Anita M. Waters, Denison University Department of Anthropology and Sociology, is partnering with Somali Community Access Network (SomaliCAN) in Columbus, OH. ASA asked Waters about her work:
What is the mission of Somali CAN? SomaliCAN is a community-based, refugee self-help organization whose mission is to foster the economic, social, and political empowerment of the Somali-American community, through projects in community health and education; organizing civic participation forums; and providing interpretation/translation services. An annual project is a graduation celebration for students of Somali descent throughout the area.
Can you describe your work with SomaliCAN? As a new professor emerita, I have joined SomaliCAN as its Director of Research and Development. One of the projects that we are working on is the Haldoor Program. Haldoor is a Somali word meaning “select,” or “change-maker;” I compare it to WEB DuBois’ concept of the “talented tenth.”
The goals of the program are as follows:
- Train a cohort of 20 young Somali-American college students or recent graduates in summer 2018 to take leadership positions in their workplaces and communities.
- Create a team of trained Somali-American college students and graduates to mentor Somali-American high school juniors and seniors in September through November 2018.
- Create a network of college and high school students, as well as other professionals, who are committed to the mutual success of other members of the network and who interact regularly, virtually or in person.
- Improve the college student cohort’s leadership skills, including oral and written communication, values exploration, goal-setting, understanding American economic and governmental institutions, and knowledge about the social studies of immigration and immigrants in the United States.
- Improve the rates of attendance and graduation for mentored high school juniors and seniors from ten high schools.
The intervention that we have planned includes providing:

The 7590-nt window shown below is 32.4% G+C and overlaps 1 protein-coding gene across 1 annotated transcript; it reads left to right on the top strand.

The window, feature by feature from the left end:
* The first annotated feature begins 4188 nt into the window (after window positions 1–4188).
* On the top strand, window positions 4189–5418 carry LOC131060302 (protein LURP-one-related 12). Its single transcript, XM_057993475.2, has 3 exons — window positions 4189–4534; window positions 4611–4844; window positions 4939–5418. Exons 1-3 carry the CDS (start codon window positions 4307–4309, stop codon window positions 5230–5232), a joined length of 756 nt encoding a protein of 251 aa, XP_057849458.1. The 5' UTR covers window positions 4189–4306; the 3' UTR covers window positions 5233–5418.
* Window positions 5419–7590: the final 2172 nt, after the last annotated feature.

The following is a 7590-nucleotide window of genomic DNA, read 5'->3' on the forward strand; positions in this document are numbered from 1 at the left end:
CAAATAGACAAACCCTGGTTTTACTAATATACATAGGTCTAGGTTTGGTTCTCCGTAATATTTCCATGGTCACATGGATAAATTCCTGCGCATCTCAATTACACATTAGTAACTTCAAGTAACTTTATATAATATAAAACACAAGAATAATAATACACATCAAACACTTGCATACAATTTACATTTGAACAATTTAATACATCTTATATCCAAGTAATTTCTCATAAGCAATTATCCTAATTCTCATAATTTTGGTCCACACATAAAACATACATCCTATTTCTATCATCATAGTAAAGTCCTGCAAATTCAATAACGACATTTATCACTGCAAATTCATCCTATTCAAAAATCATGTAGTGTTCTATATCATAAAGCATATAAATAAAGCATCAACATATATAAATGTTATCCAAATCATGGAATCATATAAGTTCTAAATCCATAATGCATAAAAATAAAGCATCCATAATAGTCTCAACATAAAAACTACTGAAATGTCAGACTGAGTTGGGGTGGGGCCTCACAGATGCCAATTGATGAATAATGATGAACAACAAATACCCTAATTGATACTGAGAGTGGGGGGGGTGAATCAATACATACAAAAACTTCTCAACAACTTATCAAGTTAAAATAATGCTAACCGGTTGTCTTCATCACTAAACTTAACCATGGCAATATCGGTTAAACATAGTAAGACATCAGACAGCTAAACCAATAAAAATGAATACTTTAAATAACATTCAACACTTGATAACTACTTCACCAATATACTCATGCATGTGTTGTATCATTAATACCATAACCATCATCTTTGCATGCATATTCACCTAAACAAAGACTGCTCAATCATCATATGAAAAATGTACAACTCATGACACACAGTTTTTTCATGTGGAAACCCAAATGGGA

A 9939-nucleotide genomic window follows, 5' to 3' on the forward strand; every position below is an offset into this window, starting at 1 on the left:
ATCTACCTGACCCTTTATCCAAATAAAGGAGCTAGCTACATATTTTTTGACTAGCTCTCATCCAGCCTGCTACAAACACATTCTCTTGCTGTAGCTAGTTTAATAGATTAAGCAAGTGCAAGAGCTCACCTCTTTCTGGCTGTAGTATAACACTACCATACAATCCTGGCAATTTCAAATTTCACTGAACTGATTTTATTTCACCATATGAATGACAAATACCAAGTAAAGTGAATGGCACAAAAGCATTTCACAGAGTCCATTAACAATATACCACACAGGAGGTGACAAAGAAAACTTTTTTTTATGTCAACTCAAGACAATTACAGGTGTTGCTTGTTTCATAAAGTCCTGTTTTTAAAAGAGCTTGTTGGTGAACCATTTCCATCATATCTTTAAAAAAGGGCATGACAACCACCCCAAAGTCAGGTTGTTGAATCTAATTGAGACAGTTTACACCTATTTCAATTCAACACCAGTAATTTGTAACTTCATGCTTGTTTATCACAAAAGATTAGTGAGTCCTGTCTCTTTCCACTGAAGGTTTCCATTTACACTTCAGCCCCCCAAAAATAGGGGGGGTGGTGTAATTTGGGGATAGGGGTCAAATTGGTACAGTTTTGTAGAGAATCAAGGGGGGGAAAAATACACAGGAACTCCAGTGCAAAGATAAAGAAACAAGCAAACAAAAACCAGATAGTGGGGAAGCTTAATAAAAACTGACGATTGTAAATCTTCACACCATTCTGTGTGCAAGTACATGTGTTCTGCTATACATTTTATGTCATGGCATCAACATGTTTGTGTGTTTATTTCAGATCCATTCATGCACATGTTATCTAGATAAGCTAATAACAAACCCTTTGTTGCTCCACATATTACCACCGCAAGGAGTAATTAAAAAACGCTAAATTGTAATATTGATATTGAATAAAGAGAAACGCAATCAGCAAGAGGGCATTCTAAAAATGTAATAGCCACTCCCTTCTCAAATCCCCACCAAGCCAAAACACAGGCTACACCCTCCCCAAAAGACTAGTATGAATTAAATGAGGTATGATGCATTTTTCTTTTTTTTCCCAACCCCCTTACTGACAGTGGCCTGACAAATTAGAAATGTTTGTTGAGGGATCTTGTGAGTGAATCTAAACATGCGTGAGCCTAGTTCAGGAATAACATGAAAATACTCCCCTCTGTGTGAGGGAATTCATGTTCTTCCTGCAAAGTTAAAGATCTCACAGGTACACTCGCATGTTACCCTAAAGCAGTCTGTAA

- Education about American economic and governmental institutions, the history and sociology of immigrant groups in the United States, and effective strategies for incorporation into social, political and economic institutions.
- Training in leadership skills that will enable this group to mentor high school students effectively and to found a network of young people who are passionate about and engaged in their community.
- Near-peer role models for high school juniors and seniors, who can help them make attain academic success in terms of school attendance, high school graduation, college admissions, and ultimately leadership in the classroom, in the community and in the workplace.
What sociological knowledge and/or skills did you use for this project? In making arguments to funding agencies for the value of this project, I have drawn on the literature of sociology of education, of immigration, and of race and ethnicity. I used concepts from qualitative methodology to argue for the rigor of our methods of evaluation of the effectiveness of our summer training program. One of the workshops that we have planned for the college student cohort, which I especially look forward to, will focus on the sociology of first- and second-generation Americans. In that workshop we will study some of the major theoretical perspectives from the literature on immigration and discuss some concrete empirical cases, comparing these to the Somali-American experience.
How did you connect with SomaliCAN? I first connected with SomaliCAN in 2009, when I had several students who wanted to conduct their senior research about African topics. Columbus is home to the second largest Somali-American population in the US, and SomaliCAN helped us find informants and understand the community. I’ve worked with SomaliCAN ever since.
Duration of the project? Nine months, but I hope we can continue the project into the future.
Is there anything else you would like to share about this work? Most of my career I have studied Caribbean society and culture, and my inspiration for this work is Walter Rodney, the Guyanese historian who taught African history to community members in the 1960s, which is the basis of his book, Groundings with my Brothers.